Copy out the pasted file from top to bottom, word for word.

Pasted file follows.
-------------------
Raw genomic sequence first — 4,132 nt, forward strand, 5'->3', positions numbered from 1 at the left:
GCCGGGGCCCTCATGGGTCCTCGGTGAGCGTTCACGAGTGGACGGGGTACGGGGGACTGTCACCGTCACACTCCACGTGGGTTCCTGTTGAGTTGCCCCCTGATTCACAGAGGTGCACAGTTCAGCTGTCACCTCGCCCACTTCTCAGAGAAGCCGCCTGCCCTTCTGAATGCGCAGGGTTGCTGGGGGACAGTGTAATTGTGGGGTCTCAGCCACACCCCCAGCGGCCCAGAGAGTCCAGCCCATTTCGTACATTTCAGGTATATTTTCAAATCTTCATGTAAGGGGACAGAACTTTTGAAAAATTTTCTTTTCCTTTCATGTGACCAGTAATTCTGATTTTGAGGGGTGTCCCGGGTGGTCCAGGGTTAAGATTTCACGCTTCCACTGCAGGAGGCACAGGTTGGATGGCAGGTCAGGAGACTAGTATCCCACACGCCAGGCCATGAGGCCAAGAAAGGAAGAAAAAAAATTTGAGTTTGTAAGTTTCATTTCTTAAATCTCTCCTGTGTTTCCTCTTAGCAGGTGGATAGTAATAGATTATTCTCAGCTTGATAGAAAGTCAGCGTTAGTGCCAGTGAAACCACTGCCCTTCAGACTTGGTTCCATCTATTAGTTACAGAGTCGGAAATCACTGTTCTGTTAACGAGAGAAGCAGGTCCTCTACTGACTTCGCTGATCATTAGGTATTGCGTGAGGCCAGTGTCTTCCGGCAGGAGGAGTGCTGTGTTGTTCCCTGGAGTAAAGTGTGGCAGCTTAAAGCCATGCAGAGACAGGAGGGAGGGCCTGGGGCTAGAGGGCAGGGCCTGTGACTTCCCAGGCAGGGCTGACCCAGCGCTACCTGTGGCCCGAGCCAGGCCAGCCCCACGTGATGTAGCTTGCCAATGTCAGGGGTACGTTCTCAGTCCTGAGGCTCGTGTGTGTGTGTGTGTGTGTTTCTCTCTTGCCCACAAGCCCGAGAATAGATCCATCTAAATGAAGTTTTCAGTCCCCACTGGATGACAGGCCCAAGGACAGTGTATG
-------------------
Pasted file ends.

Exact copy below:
Raw genomic sequence first — 4,132 nt, forward strand, 5'->3', positions numbered from 1 at the left:
GCCGGGGCCCTCATGGGTCCTCGGTGAGCGTTCACGAGTGGACGGGGTACGGGGGACTGTCACCGTCACACTCCACGTGGGTTCCTGTTGAGTTGCCCCCTGATTCACAGAGGTGCACAGTTCAGCTGTCACCTCGCCCACTTCTCAGAGAAGCCGCCTGCCCTTCTGAATGCGCAGGGTTGCTGGGGGACAGTGTAATTGTGGGGTCTCAGCCACACCCCCAGCGGCCCAGAGAGTCCAGCCCATTTCGTACATTTCAGGTATATTTTCAAATCTTCATGTAAGGGGACAGAACTTTTGAAAAATTTTCTTTTCCTTTCATGTGACCAGTAATTCTGATTTTGAGGGGTGTCCCGGGTGGTCCAGGGTTAAGATTTCACGCTTCCACTGCAGGAGGCACAGGTTGGATGGCAGGTCAGGAGACTAGTATCCCACACGCCAGGCCATGAGGCCAAGAAAGGAAGAAAAAAAATTTGAGTTTGTAAGTTTCATTTCTTAAATCTCTCCTGTGTTTCCTCTTAGCAGGTGGATAGTAATAGATTATTCTCAGCTTGATAGAAAGTCAGCGTTAGTGCCAGTGAAACCACTGCCCTTCAGACTTGGTTCCATCTATTAGTTACAGAGTCGGAAATCACTGTTCTGTTAACGAGAGAAGCAGGTCCTCTACTGACTTCGCTGATCATTAGGTATTGCGTGAGGCCAGTGTCTTCCGGCAGGAGGAGTGCTGTGTTGTTCCCTGGAGTAAAGTGTGGCAGCTTAAAGCCATGCAGAGACAGGAGGGAGGGCCTGGGGCTAGAGGGCAGGGCCTGTGACTTCCCAGGCAGGGCTGACCCAGCGCTACCTGTGGCCCGAGCCAGGCCAGCCCCACGTGATGTAGCTTGCCAATGTCAGGGGTACGTTCTCAGTCCTGAGGCTCGTGTGTGTGTGTGTGTGTGTTTCTCTCTTGCCCACAAGCCCGAGAATAGATCCATCTAAATGAAGTTTTCAGTCCCCACTGGATGACAGGCCCAAGGACAGTGTATG